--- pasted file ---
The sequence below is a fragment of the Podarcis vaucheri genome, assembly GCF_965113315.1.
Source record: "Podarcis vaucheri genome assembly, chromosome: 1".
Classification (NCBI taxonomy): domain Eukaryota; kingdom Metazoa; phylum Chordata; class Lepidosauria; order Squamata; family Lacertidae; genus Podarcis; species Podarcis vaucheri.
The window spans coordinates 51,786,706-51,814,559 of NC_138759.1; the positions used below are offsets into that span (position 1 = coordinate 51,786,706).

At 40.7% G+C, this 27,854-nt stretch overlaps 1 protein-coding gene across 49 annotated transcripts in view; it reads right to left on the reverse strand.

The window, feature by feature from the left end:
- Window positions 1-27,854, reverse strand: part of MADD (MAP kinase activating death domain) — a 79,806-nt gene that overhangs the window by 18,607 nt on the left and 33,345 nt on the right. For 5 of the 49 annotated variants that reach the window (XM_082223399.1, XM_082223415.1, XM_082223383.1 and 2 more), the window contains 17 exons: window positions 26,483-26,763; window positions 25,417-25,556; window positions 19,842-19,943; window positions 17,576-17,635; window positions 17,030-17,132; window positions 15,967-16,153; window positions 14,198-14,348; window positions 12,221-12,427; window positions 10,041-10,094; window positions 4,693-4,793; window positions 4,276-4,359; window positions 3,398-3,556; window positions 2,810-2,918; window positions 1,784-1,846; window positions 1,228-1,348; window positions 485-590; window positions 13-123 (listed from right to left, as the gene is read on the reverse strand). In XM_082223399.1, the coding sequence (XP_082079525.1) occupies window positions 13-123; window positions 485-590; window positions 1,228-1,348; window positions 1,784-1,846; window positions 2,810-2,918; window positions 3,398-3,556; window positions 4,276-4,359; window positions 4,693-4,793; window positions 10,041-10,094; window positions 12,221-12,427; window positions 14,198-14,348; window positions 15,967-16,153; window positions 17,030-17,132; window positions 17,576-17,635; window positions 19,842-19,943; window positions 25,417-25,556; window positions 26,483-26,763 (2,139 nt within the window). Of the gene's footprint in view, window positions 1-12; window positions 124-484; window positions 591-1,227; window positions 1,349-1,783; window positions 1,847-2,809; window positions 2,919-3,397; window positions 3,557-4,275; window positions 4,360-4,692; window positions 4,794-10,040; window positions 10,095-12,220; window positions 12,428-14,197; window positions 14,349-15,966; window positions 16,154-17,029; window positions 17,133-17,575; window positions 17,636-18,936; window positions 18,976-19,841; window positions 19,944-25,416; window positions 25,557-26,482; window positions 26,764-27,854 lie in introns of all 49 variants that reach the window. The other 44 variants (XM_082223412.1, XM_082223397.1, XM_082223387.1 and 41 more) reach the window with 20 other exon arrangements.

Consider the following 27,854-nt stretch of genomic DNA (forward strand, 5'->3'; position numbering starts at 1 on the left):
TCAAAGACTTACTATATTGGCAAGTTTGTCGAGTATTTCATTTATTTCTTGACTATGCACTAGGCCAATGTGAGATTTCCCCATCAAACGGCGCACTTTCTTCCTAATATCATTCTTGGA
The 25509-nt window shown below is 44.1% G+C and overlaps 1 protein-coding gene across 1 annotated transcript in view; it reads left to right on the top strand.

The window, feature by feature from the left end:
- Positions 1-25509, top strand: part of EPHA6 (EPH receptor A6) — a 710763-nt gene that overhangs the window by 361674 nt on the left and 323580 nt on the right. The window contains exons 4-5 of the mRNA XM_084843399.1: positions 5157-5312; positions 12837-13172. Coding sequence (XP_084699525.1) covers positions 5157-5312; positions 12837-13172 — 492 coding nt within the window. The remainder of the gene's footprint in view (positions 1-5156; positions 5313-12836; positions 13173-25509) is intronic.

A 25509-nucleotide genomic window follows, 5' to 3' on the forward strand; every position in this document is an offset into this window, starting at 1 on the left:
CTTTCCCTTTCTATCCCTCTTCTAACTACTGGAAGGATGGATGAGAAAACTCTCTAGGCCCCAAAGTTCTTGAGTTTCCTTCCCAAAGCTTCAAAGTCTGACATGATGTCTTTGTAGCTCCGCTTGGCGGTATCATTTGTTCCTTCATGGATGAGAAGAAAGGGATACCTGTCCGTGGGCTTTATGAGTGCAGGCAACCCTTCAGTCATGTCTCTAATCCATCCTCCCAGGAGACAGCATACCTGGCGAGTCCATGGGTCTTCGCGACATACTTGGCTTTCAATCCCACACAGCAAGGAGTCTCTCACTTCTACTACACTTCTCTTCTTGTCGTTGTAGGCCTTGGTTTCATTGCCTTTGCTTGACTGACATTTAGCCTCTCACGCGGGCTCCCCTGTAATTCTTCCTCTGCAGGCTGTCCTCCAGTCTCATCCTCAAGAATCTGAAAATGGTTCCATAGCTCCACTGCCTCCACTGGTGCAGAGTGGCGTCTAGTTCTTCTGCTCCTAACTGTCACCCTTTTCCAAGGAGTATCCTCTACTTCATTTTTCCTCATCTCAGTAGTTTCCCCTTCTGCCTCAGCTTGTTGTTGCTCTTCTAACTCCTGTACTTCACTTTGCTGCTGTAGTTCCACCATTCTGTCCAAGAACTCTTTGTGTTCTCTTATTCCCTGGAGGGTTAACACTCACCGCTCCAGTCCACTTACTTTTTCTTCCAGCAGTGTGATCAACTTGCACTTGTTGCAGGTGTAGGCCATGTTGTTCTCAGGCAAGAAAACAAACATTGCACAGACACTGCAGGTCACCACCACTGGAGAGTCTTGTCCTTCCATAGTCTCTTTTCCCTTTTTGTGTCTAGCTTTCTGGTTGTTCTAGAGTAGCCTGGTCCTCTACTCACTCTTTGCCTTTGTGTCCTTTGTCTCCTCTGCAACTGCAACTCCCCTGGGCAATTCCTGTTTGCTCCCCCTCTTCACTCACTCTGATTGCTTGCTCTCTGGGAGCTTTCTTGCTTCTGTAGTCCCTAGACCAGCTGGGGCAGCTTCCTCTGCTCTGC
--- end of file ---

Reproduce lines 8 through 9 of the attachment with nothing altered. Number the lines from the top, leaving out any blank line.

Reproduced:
Consider the following 27,854-nt stretch of genomic DNA (forward strand, 5'->3'; position numbering starts at 1 on the left):
TCAAAGACTTACTATATTGGCAAGTTTGTCGAGTATTTCATTTATTTCTTGACTATGCACTAGGCCAATGTGAGATTTCCCCATCAAACGGCGCACTTTCTTCCTAATATCATTCTTGGA